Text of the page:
Kim Krawiec rejoins us to discuss "repugnant" transactions. One common target of this adjective is trade in human body parts. While on the one hand making more matching kidneys available saves lives and prevents large amounts of suffering, on the other hand revulsion and concerns about coercion and distributive fairness arise when kidneys are bought and paid for. In recent years, a number of innovative market designs have allowed strangers to exchange kidneys without engaging in impersonal, commodified market transactions. And now there have been several global examples of such exchanges, transferring not only kidneys but also the resources needed to perform transplants in poor countries. But are these alternative designs still "markets," and what exactly is our problem with markets in kidneys anyway?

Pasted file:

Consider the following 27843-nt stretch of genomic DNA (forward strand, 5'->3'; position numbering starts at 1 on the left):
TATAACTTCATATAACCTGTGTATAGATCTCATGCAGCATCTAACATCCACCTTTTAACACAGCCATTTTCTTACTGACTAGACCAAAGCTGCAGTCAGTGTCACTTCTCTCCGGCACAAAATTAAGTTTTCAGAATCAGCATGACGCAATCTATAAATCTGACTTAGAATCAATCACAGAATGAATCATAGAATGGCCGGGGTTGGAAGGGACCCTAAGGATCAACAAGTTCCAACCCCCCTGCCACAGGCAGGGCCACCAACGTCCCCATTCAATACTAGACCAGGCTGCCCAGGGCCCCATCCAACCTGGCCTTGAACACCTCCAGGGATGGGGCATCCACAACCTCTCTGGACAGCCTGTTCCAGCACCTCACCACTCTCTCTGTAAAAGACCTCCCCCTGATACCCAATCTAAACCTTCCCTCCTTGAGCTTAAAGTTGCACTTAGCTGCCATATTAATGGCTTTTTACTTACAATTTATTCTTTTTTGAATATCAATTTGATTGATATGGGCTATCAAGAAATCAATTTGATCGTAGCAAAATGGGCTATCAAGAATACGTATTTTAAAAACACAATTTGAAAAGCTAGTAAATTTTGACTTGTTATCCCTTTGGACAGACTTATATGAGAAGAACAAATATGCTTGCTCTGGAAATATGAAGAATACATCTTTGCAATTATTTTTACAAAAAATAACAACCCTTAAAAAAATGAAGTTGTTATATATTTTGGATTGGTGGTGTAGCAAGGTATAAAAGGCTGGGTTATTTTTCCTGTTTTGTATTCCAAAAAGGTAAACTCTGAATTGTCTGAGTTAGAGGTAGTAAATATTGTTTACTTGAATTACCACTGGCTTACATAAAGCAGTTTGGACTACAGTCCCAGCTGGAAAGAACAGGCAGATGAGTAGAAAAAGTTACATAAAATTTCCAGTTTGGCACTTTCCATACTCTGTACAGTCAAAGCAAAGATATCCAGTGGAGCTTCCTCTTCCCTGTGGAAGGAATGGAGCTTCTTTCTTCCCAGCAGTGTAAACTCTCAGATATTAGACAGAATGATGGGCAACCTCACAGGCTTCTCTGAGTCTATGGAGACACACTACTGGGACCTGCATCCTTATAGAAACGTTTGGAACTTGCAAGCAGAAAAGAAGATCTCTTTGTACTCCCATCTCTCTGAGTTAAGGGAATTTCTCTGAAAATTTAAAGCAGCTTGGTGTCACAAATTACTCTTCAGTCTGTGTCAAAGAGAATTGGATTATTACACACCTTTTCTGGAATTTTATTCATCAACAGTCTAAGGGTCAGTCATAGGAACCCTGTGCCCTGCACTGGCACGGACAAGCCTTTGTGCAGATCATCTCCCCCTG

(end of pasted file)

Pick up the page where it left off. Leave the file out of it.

- Kim Krawiec’s faculty profile, writing, and website
- Oral Argument 17: Flesh List (guest Kim Krawiec)
- Kimberly Krawiec, Kidneys Without Money (a landing page for this article and responses by Glenn Cohen and Weyma Lübbe)
- Kieran Healy, Last Best Gifts
- Kieran Healy and Kimberly Krawiec, Repugnance Management and Transactions in the Body
- Philip Cook and Kimberly Krawiec, If We Allow Football Players and Boxers to Be Paid for Entertaining the Public, Why Don’t We Allow Kidney Donors to Be Paid for Saving Lives?
- Philip Cook and Kimberly Krawiec, A Primer on Kidney Transplantation: Anatomy of the Shortage